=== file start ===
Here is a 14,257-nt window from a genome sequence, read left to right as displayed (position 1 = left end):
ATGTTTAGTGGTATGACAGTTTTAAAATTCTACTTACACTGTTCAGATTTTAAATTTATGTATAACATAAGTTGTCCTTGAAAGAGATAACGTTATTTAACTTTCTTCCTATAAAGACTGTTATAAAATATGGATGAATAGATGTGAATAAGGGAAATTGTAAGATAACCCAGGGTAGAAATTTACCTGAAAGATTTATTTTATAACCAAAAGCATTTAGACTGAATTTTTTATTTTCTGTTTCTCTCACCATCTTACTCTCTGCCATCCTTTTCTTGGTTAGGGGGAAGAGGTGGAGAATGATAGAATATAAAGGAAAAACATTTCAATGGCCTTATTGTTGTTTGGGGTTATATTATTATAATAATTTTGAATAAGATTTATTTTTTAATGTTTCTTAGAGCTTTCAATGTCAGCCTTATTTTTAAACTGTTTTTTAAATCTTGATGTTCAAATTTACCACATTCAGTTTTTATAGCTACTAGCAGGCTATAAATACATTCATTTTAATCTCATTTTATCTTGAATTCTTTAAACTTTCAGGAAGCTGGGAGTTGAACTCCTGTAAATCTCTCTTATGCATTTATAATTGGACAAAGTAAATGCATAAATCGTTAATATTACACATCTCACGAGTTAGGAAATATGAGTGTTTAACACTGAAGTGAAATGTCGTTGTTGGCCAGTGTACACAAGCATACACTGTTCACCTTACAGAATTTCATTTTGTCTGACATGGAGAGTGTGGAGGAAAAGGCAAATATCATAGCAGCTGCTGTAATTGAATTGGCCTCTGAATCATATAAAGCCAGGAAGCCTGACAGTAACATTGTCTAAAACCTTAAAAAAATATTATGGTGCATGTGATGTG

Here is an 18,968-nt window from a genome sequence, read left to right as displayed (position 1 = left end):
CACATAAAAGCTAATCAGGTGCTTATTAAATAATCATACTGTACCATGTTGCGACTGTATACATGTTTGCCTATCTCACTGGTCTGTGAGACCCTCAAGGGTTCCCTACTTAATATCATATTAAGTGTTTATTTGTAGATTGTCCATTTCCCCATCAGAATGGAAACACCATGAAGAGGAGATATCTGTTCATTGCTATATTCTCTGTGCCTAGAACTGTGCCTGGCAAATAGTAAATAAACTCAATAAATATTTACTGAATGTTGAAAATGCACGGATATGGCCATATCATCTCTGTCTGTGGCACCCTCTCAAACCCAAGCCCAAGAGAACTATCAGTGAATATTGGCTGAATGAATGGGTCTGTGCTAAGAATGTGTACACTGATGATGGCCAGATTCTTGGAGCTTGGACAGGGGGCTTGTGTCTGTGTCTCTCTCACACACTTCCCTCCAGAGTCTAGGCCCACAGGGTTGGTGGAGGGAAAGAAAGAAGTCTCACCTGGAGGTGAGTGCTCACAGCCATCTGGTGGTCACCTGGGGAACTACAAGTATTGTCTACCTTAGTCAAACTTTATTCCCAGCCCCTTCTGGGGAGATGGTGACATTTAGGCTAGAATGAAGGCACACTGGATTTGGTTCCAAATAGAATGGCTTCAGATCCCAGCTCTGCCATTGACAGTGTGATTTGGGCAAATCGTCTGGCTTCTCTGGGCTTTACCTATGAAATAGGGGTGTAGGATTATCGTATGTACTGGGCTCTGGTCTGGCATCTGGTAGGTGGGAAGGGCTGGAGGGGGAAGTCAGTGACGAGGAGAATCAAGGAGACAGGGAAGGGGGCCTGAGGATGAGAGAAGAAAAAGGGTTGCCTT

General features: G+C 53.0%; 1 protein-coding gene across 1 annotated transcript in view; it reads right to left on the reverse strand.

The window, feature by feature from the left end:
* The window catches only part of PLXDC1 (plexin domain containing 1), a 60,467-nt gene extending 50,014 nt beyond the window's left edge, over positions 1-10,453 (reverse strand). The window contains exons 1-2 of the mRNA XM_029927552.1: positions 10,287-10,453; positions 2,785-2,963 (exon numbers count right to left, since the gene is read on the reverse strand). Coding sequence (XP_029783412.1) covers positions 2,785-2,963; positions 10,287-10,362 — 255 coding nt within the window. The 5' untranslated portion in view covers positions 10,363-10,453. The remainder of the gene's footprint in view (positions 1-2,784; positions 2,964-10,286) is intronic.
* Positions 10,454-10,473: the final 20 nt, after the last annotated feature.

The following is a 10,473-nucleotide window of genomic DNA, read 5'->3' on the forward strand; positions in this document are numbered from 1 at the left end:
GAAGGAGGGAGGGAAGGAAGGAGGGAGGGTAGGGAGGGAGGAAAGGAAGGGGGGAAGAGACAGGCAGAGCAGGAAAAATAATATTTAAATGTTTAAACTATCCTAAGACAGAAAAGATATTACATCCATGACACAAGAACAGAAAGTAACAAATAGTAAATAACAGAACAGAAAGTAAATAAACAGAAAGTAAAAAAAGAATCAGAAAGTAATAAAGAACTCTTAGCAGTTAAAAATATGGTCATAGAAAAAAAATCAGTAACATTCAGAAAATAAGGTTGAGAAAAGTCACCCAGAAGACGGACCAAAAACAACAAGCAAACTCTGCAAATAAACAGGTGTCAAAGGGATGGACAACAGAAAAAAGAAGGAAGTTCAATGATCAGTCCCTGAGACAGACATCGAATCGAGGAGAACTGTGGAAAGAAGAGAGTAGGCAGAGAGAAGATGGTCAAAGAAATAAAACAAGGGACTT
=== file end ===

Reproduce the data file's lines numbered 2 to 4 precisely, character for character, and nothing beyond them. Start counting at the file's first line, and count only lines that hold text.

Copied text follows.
ATGTTTAGTGGTATGACAGTTTTAAAATTCTACTTACACTGTTCAGATTTTAAATTTATGTATAACATAAGTTGTCCTTGAAAGAGATAACGTTATTTAACTTTCTTCCTATAAAGACTGTTATAAAATATGGATGAATAGATGTGAATAAGGGAAATTGTAAGATAACCCAGGGTAGAAATTTACCTGAAAGATTTATTTTATAACCAAAAGCATTTAGACTGAATTTTTTATTTTCTGTTTCTCTCACCATCTTACTCTCTGCCATCCTTTTCTTGGTTAGGGGGAAGAGGTGGAGAATGATAGAATATAAAGGAAAAACATTTCAATGGCCTTATTGTTGTTTGGGGTTATATTATTATAATAATTTTGAATAAGATTTATTTTTTAATGTTTCTTAGAGCTTTCAATGTCAGCCTTATTTTTAAACTGTTTTTTAAATCTTGATGTTCAAATTTACCACATTCAGTTTTTATAGCTACTAGCAGGCTATAAATACATTCATTTTAATCTCATTTTATCTTGAATTCTTTAAACTTTCAGGAAGCTGGGAGTTGAACTCCTGTAAATCTCTCTTATGCATTTATAATTGGACAAAGTAAATGCATAAATCGTTAATATTACACATCTCACGAGTTAGGAAATATGAGTGTTTAACACTGAAGTGAAATGTCGTTGTTGGCCAGTGTACACAAGCATACACTGTTCACCTTACAGAATTTCATTTTGTCTGACATGGAGAGTGTGGAGGAAAAGGCAAATATCATAGCAGCTGCTGTAATTGAATTGGCCTCTGAATCATATAAAGCCAGGAAGCCTGACAGTAACATTGTCTAAAACCTTAAAAAAATATTATGGTGCATGTGATGTG

Here is an 18,968-nt window from a genome sequence, read left to right as displayed (position 1 = left end):
CACATAAAAGCTAATCAGGTGCTTATTAAATAATCATACTGTACCATGTTGCGACTGTATACATGTTTGCCTATCTCACTGGTCTGTGAGACCCTCAAGGGTTCCCTACTTAATATCATATTAAGTGTTTATTTGTAGATTGTCCATTTCCCCATCAGAATGGAAACACCATGAAGAGGAGATATCTGTTCATTGCTATATTCTCTGTGCCTAGAACTGTGCCTGGCAAATAGTAAATAAACTCAATAAATATTTACTGAATGTTGAAAATGCACGGATATGGCCATATCATCTCTGTCTGTGGCACCCTCTCAAACCCAAGCCCAAGAGAACTATCAGTGAATATTGGCTGAATGAATGGGTCTGTGCTAAGAATGTGTACACTGATGATGGCCAGATTCTTGGAGCTTGGACAGGGGGCTTGTGTCTGTGTCTCTCTCACACACTTCCCTCCAGAGTCTAGGCCCACAGGGTTGGTGGAGGGAAAGAAAGAAGTCTCACCTGGAGGTGAGTGCTCACAGCCATCTGGTGGTCACCTGGGGAACTACAAGTATTGTCTACCTTAGTCAAACTTTATTCCCAGCCCCTTCTGGGGAGATGGTGACATTTAGGCTAGAATGAAGGCACACTGGATTTGGTTCCAAATAGAATGGCTTCAGATCCCAGCTCTGCCATTGACAGTGTGATTTGGGCAAATCGTCTGGCTTCTCTGGGCTTTACCTATGAAATAGGGGTGTAGGATTATCGTATGTACTGGGCTCTGGTCTGGCATCTGGTAGGTGGGAAGGGCTGGAGGGGGAAGTCAGTGACGAGGAGAATCAAGGAGACAGGGAAGGGGGCCTGAGGATGAGAGAAGAAAAAGGGTTGCCTT